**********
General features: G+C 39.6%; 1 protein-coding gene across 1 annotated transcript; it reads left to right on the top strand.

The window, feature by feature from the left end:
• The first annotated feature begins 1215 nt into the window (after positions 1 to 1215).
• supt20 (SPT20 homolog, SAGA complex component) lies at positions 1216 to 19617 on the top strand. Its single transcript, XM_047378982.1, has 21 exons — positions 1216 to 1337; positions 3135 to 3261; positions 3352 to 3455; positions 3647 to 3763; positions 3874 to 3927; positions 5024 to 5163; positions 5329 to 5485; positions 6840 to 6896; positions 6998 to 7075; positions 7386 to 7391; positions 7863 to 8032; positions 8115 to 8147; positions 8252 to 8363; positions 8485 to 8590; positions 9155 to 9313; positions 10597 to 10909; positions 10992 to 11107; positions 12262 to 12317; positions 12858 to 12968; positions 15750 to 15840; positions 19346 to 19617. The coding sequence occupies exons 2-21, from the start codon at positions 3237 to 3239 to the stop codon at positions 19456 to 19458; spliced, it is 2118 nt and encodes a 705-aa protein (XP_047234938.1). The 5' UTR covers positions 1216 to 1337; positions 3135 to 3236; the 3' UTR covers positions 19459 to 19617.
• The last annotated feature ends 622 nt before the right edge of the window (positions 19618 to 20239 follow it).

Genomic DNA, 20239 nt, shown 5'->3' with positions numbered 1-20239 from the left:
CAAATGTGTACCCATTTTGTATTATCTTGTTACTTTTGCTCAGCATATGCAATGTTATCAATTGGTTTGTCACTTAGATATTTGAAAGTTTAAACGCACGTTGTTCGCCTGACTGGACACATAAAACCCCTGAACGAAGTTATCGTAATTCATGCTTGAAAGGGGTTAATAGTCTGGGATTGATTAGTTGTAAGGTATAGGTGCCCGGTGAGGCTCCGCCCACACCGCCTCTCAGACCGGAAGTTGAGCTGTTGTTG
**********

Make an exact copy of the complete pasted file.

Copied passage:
General features: G+C 39.6%; 1 protein-coding gene across 1 annotated transcript; it reads left to right on the top strand.

The window, feature by feature from the left end:
• The first annotated feature begins 1215 nt into the window (after positions 1 to 1215).
• supt20 (SPT20 homolog, SAGA complex component) lies at positions 1216 to 19617 on the top strand. Its single transcript, XM_047378982.1, has 21 exons — positions 1216 to 1337; positions 3135 to 3261; positions 3352 to 3455; positions 3647 to 3763; positions 3874 to 3927; positions 5024 to 5163; positions 5329 to 5485; positions 6840 to 6896; positions 6998 to 7075; positions 7386 to 7391; positions 7863 to 8032; positions 8115 to 8147; positions 8252 to 8363; positions 8485 to 8590; positions 9155 to 9313; positions 10597 to 10909; positions 10992 to 11107; positions 12262 to 12317; positions 12858 to 12968; positions 15750 to 15840; positions 19346 to 19617. The coding sequence occupies exons 2-21, from the start codon at positions 3237 to 3239 to the stop codon at positions 19456 to 19458; spliced, it is 2118 nt and encodes a 705-aa protein (XP_047234938.1). The 5' UTR covers positions 1216 to 1337; positions 3135 to 3236; the 3' UTR covers positions 19459 to 19617.
• The last annotated feature ends 622 nt before the right edge of the window (positions 19618 to 20239 follow it).

Genomic DNA, 20239 nt, shown 5'->3' with positions numbered 1-20239 from the left:
CAAATGTGTACCCATTTTGTATTATCTTGTTACTTTTGCTCAGCATATGCAATGTTATCAATTGGTTTGTCACTTAGATATTTGAAAGTTTAAACGCACGTTGTTCGCCTGACTGGACACATAAAACCCCTGAACGAAGTTATCGTAATTCATGCTTGAAAGGGGTTAATAGTCTGGGATTGATTAGTTGTAAGGTATAGGTGCCCGGTGAGGCTCCGCCCACACCGCCTCTCAGACCGGAAGTTGAGCTGTTGTTG